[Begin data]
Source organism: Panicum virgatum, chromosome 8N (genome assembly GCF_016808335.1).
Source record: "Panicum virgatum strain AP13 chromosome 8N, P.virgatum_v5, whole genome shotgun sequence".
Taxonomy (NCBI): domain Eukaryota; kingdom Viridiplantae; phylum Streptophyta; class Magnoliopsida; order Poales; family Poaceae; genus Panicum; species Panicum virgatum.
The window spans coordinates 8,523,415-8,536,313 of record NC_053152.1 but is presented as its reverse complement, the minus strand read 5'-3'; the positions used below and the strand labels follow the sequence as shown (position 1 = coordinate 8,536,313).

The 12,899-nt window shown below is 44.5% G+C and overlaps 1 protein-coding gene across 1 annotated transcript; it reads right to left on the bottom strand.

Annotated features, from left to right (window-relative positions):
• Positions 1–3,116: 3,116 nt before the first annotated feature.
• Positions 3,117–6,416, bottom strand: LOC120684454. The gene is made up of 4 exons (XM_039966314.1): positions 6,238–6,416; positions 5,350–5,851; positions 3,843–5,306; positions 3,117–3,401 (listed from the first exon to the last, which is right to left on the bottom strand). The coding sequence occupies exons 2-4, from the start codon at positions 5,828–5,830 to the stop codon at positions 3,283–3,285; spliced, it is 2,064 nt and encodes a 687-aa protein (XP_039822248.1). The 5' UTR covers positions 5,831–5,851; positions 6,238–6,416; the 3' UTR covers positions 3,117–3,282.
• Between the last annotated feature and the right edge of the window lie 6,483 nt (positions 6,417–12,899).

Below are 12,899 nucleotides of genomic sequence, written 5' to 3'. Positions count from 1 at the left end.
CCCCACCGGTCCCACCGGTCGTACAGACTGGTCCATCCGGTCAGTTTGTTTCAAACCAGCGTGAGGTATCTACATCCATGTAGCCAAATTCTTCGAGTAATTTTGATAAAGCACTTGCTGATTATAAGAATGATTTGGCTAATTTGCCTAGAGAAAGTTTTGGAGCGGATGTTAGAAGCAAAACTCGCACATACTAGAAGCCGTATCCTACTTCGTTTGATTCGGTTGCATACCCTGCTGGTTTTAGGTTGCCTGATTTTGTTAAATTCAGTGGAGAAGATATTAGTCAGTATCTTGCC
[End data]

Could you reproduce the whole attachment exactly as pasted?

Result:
Source organism: Panicum virgatum, chromosome 8N (genome assembly GCF_016808335.1).
Source record: "Panicum virgatum strain AP13 chromosome 8N, P.virgatum_v5, whole genome shotgun sequence".
Taxonomy (NCBI): domain Eukaryota; kingdom Viridiplantae; phylum Streptophyta; class Magnoliopsida; order Poales; family Poaceae; genus Panicum; species Panicum virgatum.
The window spans coordinates 8,523,415-8,536,313 of record NC_053152.1 but is presented as its reverse complement, the minus strand read 5'-3'; the positions used below and the strand labels follow the sequence as shown (position 1 = coordinate 8,536,313).

The 12,899-nt window shown below is 44.5% G+C and overlaps 1 protein-coding gene across 1 annotated transcript; it reads right to left on the bottom strand.

Annotated features, from left to right (window-relative positions):
• Positions 1–3,116: 3,116 nt before the first annotated feature.
• Positions 3,117–6,416, bottom strand: LOC120684454. The gene is made up of 4 exons (XM_039966314.1): positions 6,238–6,416; positions 5,350–5,851; positions 3,843–5,306; positions 3,117–3,401 (listed from the first exon to the last, which is right to left on the bottom strand). The coding sequence occupies exons 2-4, from the start codon at positions 5,828–5,830 to the stop codon at positions 3,283–3,285; spliced, it is 2,064 nt and encodes a 687-aa protein (XP_039822248.1). The 5' UTR covers positions 5,831–5,851; positions 6,238–6,416; the 3' UTR covers positions 3,117–3,282.
• Between the last annotated feature and the right edge of the window lie 6,483 nt (positions 6,417–12,899).

Below are 12,899 nucleotides of genomic sequence, written 5' to 3'. Positions count from 1 at the left end.
CCCCACCGGTCCCACCGGTCGTACAGACTGGTCCATCCGGTCAGTTTGTTTCAAACCAGCGTGAGGTATCTACATCCATGTAGCCAAATTCTTCGAGTAATTTTGATAAAGCACTTGCTGATTATAAGAATGATTTGGCTAATTTGCCTAGAGAAAGTTTTGGAGCGGATGTTAGAAGCAAAACTCGCACATACTAGAAGCCGTATCCTACTTCGTTTGATTCGGTTGCATACCCTGCTGGTTTTAGGTTGCCTGATTTTGTTAAATTCAGTGGAGAAGATATTAGTCAGTATCTTGCC